Home  >  Movies & TV  >  Movies & TV Reviews

Screen Shots

Taking aim at the best and worst of movies and television.

Review: 2014 Oscar-Nominated Short Films, Live Action

The Oscar-Nominated Short Films 2014: Live Action

* * * * 

Unrated


Posted 3:00pm on Thursday, Feb. 20, 2014

How to beat this horrendous arctic cold spell? Just slip into your shorts — the live-action and animated ones nominated for the upcoming Academy Awards. It’s a particularly good crop in both categories.

What I love most is the unpredictable international smorgasbord, and these 2014 short subjects — miniature movie morsels between 6 and 26 minutes long — are tastier than usual.

Here are the live-action nominees:

The Voorman Problem (Mark Gill; UK; 13 minutes): Supercilious Dr. Williams has been summoned by the authorities to determine the sanity or insanity of a dangerous prisoner who claims to be God. Their colloquy is illuminating but inconclusive, with the straitjacketed prisoner proposing an experiment: Would the doctor believe his divine identity if he made Belgium disappear? A sample of the fabulous dialogue in this little black-comic masterpiece: “How long have you believed yourself to be a god?” the psychiatrist asks. “I might ask you the same,” he replies.

Just Before Losing Everything (Xavier Legrand; France; 30 minutes): Miriam is desperate to get herself and her two kids out of town in a hurry. We don’t know why. Her panic mounts — as do the terror and danger — in this intensely realistic, edge-of-your-seat rendering of an all-too-common international crime.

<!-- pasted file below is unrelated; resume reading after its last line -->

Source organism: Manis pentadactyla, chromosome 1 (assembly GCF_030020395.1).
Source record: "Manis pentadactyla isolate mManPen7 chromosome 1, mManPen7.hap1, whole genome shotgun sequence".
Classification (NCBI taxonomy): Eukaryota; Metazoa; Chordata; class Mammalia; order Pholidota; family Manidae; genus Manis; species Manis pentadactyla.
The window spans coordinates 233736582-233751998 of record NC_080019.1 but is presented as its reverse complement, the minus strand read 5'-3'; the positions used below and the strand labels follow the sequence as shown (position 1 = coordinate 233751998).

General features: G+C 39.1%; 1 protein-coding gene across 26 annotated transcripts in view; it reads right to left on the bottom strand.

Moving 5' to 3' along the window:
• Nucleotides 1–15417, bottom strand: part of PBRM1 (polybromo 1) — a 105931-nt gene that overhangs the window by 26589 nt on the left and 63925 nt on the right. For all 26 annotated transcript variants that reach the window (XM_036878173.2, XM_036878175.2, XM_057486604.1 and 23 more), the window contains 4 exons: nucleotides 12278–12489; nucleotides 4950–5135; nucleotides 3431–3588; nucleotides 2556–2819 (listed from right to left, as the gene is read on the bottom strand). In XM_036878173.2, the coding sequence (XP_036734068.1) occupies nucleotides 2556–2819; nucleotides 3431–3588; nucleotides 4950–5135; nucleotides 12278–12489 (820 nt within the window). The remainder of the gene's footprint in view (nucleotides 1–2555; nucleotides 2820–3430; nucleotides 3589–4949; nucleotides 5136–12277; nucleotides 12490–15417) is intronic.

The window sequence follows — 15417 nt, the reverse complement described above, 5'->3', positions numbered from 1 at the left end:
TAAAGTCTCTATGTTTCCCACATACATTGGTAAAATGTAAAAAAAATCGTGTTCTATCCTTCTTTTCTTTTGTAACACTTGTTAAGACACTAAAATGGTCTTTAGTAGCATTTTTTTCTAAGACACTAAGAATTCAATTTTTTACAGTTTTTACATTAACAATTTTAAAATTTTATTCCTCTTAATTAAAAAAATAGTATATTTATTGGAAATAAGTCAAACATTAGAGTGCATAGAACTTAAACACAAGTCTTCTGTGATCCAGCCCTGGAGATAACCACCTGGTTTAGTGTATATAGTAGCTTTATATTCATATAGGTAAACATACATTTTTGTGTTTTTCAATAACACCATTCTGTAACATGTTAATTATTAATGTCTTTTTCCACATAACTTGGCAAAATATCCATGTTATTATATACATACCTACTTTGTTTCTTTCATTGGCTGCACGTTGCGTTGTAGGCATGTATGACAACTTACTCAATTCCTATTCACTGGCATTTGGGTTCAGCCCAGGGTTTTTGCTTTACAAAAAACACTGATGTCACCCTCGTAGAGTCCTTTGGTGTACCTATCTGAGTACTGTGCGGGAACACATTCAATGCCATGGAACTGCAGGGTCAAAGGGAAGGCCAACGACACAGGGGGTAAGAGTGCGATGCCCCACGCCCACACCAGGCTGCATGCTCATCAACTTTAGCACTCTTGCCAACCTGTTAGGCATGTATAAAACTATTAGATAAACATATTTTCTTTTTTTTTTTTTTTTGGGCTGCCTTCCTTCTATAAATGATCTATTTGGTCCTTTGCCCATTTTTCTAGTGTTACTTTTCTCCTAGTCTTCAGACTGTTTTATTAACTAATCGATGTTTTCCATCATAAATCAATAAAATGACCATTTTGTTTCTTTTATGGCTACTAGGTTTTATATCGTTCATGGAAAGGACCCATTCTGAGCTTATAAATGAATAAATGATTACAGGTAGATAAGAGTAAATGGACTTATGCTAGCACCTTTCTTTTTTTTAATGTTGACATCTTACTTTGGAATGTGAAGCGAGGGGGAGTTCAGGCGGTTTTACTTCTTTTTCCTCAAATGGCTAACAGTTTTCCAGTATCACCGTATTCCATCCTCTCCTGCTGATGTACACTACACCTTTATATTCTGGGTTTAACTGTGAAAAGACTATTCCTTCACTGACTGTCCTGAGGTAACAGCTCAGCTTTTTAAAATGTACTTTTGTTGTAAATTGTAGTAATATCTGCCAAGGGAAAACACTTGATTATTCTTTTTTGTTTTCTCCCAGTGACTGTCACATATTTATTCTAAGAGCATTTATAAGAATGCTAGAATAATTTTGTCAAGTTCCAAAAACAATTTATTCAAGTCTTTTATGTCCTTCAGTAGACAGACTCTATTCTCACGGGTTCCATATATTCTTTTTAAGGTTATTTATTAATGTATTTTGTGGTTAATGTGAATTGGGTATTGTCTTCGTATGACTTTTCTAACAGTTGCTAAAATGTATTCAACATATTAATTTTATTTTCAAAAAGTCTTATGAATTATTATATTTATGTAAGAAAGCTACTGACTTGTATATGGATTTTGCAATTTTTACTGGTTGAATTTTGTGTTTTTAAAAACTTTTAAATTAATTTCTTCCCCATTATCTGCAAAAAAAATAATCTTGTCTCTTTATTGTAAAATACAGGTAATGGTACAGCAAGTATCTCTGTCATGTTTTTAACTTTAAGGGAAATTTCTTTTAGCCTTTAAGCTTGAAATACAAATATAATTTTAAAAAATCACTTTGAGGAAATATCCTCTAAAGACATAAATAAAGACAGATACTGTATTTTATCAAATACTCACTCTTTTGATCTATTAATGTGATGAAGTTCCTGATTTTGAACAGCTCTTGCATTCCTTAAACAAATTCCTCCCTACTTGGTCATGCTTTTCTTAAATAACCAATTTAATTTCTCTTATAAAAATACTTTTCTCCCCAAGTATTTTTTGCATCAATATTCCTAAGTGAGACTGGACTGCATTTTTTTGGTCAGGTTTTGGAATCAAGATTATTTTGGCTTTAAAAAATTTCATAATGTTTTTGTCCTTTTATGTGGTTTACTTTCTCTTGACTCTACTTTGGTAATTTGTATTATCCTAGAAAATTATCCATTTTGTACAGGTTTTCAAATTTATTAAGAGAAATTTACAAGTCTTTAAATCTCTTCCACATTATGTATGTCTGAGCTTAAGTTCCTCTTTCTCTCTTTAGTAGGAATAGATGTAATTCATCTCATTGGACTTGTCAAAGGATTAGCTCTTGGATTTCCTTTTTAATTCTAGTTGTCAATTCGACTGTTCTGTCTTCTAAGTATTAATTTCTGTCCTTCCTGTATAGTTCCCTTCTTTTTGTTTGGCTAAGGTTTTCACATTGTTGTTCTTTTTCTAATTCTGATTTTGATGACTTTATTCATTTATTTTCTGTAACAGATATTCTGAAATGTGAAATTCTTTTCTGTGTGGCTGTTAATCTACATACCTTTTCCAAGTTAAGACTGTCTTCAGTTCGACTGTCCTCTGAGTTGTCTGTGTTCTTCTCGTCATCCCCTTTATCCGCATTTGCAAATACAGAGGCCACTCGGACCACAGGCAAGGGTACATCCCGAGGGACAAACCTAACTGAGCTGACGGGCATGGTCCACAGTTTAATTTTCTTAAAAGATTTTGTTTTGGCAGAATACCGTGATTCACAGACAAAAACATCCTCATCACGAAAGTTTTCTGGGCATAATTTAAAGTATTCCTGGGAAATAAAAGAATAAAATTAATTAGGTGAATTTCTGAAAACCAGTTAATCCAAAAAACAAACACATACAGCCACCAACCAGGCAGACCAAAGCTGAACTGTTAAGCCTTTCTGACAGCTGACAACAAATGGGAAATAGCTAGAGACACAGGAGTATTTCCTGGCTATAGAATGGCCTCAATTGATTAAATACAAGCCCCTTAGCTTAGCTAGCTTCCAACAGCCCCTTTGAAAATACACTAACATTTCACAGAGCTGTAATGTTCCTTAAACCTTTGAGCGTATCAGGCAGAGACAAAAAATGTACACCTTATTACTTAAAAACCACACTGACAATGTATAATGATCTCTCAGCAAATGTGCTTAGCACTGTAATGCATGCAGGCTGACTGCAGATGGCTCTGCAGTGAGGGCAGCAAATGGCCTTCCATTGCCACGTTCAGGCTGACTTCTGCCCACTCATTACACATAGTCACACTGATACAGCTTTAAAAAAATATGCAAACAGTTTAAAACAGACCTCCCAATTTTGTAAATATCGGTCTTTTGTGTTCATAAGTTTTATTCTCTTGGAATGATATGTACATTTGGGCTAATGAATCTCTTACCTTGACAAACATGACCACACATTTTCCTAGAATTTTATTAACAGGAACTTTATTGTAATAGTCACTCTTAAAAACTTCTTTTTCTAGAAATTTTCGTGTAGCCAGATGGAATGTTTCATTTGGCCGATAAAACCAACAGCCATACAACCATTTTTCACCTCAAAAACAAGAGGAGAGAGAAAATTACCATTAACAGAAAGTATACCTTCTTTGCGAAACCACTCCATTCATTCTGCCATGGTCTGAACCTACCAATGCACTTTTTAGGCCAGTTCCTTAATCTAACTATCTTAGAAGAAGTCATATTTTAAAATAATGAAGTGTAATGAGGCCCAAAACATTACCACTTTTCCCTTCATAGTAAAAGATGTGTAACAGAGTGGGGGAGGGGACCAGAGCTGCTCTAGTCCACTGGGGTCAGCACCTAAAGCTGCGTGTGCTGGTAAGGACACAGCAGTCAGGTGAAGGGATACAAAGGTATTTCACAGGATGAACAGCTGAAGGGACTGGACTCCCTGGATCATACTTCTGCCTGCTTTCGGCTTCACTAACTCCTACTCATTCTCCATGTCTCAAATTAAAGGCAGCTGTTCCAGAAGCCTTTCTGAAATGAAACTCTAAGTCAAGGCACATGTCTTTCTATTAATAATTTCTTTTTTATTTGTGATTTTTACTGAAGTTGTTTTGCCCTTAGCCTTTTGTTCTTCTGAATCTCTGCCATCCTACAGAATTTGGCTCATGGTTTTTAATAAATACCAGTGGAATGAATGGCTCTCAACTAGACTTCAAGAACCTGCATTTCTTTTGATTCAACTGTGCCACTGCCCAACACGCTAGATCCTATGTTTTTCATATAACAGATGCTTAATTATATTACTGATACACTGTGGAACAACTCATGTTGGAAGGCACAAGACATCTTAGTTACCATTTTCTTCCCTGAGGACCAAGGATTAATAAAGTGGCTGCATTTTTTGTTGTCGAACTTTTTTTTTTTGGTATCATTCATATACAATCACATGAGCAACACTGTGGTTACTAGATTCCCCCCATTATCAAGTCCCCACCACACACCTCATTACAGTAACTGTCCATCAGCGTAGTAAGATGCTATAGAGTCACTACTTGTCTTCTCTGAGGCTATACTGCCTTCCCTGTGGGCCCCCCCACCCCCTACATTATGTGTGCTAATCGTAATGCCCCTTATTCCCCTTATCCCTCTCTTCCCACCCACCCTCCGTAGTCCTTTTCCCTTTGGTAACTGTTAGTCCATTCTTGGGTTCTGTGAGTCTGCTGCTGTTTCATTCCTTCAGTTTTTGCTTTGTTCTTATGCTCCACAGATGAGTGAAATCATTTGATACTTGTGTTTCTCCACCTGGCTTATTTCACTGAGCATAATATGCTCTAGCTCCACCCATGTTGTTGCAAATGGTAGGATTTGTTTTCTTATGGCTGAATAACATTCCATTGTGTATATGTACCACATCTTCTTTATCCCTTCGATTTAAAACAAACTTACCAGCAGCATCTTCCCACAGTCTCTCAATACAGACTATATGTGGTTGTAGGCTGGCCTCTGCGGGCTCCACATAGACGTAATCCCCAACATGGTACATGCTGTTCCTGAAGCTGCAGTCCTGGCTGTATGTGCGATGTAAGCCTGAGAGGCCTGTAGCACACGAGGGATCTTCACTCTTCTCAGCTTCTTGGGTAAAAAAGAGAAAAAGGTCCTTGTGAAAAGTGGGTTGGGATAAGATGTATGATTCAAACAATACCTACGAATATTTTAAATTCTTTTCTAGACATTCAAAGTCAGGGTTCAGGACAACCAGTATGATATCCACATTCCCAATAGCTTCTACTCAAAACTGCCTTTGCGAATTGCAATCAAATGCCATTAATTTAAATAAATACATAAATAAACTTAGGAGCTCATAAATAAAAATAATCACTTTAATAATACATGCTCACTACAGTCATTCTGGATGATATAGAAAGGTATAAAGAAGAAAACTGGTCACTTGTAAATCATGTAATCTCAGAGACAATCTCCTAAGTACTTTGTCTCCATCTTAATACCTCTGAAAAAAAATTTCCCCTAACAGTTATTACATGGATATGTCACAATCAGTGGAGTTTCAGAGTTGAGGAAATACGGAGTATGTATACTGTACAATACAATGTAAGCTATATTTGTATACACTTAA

That Wasn’t Me (Esteban Crespo; Spain; 24 minutes): An even worse international crime is chronicled in the grim, devastating story of Paula and Kaney — Spanish doctor and African boy — whose paths cross at the violent intersection of a civil war employing child soldiers. Mindless brutality and bloodlust combine in basic macho theory and practice: The way to get respect is with a gun. The way to get ultimate respect, and prove your manhood, is to kill somebody with it.

Helium (Anders Walter; Denmark; 23 minutes): A much sweeter path-crossing takes the form of a dying boy and a feckless hospital janitor meeting late on the road from here to eternity. Is the man feeding him lies or giving him true hope? You be the judge of a beautifully depicted idea.

Do I Have to Take Care of Everything? (Selma Vilhunen; Finland; 7 minutes): Finnish moms aren’t much different from American (or any other) moms. Sini wakes up in a panic, having overslept for a wedding. Her husband, Jokke, is a joke when getting himself and their two daughters dressed (they put on their Halloween costumes). The wedding gift is missing. There’s a fine Finnish-ing touch.

Exclusive: Friday-Sunday at the Modern Art Museum of Fort Worth

We welcome your comments on this story, but please be civil. Do not use profanity, hate speech, threats, personal abuse, images, internet links or any device to draw undue attention. Our policy requires those wishing to post here to use their real identity.

Our commenting policy | Facebook commenting FAQ | Why Facebook?


Hey there. or join DFW.com. Your account. Log out.

Remember me




We now have a new, simpler way for you to enter and search for events, at listings.dfw.com. As always, when you submit an event to appear online, it will also be available for us in our print publication. But now you can simply enter your event and provide an email address, rather than creating a separate account and registering. Our new listings tool is still a work in progress, so we appreciate your patience as we fine-tune it. Please contact us at hsvokos@dfw.com if you have any questions or concerns.